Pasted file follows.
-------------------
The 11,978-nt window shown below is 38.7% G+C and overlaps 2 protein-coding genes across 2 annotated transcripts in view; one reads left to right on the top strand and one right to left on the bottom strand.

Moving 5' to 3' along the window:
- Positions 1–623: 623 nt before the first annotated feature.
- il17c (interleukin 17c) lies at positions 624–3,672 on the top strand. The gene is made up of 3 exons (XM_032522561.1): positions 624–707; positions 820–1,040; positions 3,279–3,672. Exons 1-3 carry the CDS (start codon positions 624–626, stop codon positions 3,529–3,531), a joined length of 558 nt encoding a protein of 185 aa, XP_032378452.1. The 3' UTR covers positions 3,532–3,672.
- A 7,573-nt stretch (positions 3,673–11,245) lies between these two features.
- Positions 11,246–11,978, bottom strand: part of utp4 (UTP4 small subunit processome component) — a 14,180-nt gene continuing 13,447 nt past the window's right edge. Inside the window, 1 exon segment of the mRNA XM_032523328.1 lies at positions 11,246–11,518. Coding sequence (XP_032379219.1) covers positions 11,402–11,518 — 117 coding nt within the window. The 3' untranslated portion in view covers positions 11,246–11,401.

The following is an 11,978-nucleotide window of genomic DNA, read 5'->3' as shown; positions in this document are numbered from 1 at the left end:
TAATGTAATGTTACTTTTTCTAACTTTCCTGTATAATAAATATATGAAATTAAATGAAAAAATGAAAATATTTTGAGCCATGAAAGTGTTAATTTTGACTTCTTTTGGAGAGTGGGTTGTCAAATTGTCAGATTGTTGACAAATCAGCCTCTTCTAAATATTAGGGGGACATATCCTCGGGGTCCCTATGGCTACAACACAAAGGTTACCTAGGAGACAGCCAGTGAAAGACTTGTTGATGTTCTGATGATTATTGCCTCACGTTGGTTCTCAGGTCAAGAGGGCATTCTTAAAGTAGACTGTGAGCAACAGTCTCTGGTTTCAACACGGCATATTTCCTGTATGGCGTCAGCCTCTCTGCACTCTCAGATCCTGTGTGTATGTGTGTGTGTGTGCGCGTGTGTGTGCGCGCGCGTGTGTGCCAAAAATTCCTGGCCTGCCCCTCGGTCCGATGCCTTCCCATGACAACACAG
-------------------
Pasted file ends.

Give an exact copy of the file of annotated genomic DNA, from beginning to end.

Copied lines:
The 11,978-nt window shown below is 38.7% G+C and overlaps 2 protein-coding genes across 2 annotated transcripts in view; one reads left to right on the top strand and one right to left on the bottom strand.

Moving 5' to 3' along the window:
- Positions 1–623: 623 nt before the first annotated feature.
- il17c (interleukin 17c) lies at positions 624–3,672 on the top strand. The gene is made up of 3 exons (XM_032522561.1): positions 624–707; positions 820–1,040; positions 3,279–3,672. Exons 1-3 carry the CDS (start codon positions 624–626, stop codon positions 3,529–3,531), a joined length of 558 nt encoding a protein of 185 aa, XP_032378452.1. The 3' UTR covers positions 3,532–3,672.
- A 7,573-nt stretch (positions 3,673–11,245) lies between these two features.
- Positions 11,246–11,978, bottom strand: part of utp4 (UTP4 small subunit processome component) — a 14,180-nt gene continuing 13,447 nt past the window's right edge. Inside the window, 1 exon segment of the mRNA XM_032523328.1 lies at positions 11,246–11,518. Coding sequence (XP_032379219.1) covers positions 11,402–11,518 — 117 coding nt within the window. The 3' untranslated portion in view covers positions 11,246–11,401.

The following is an 11,978-nucleotide window of genomic DNA, read 5'->3' as shown; positions in this document are numbered from 1 at the left end:
TAATGTAATGTTACTTTTTCTAACTTTCCTGTATAATAAATATATGAAATTAAATGAAAAAATGAAAATATTTTGAGCCATGAAAGTGTTAATTTTGACTTCTTTTGGAGAGTGGGTTGTCAAATTGTCAGATTGTTGACAAATCAGCCTCTTCTAAATATTAGGGGGACATATCCTCGGGGTCCCTATGGCTACAACACAAAGGTTACCTAGGAGACAGCCAGTGAAAGACTTGTTGATGTTCTGATGATTATTGCCTCACGTTGGTTCTCAGGTCAAGAGGGCATTCTTAAAGTAGACTGTGAGCAACAGTCTCTGGTTTCAACACGGCATATTTCCTGTATGGCGTCAGCCTCTCTGCACTCTCAGATCCTGTGTGTATGTGTGTGTGTGTGCGCGTGTGTGTGCGCGCGCGTGTGTGCCAAAAATTCCTGGCCTGCCCCTCGGTCCGATGCCTTCCCATGACAACACAG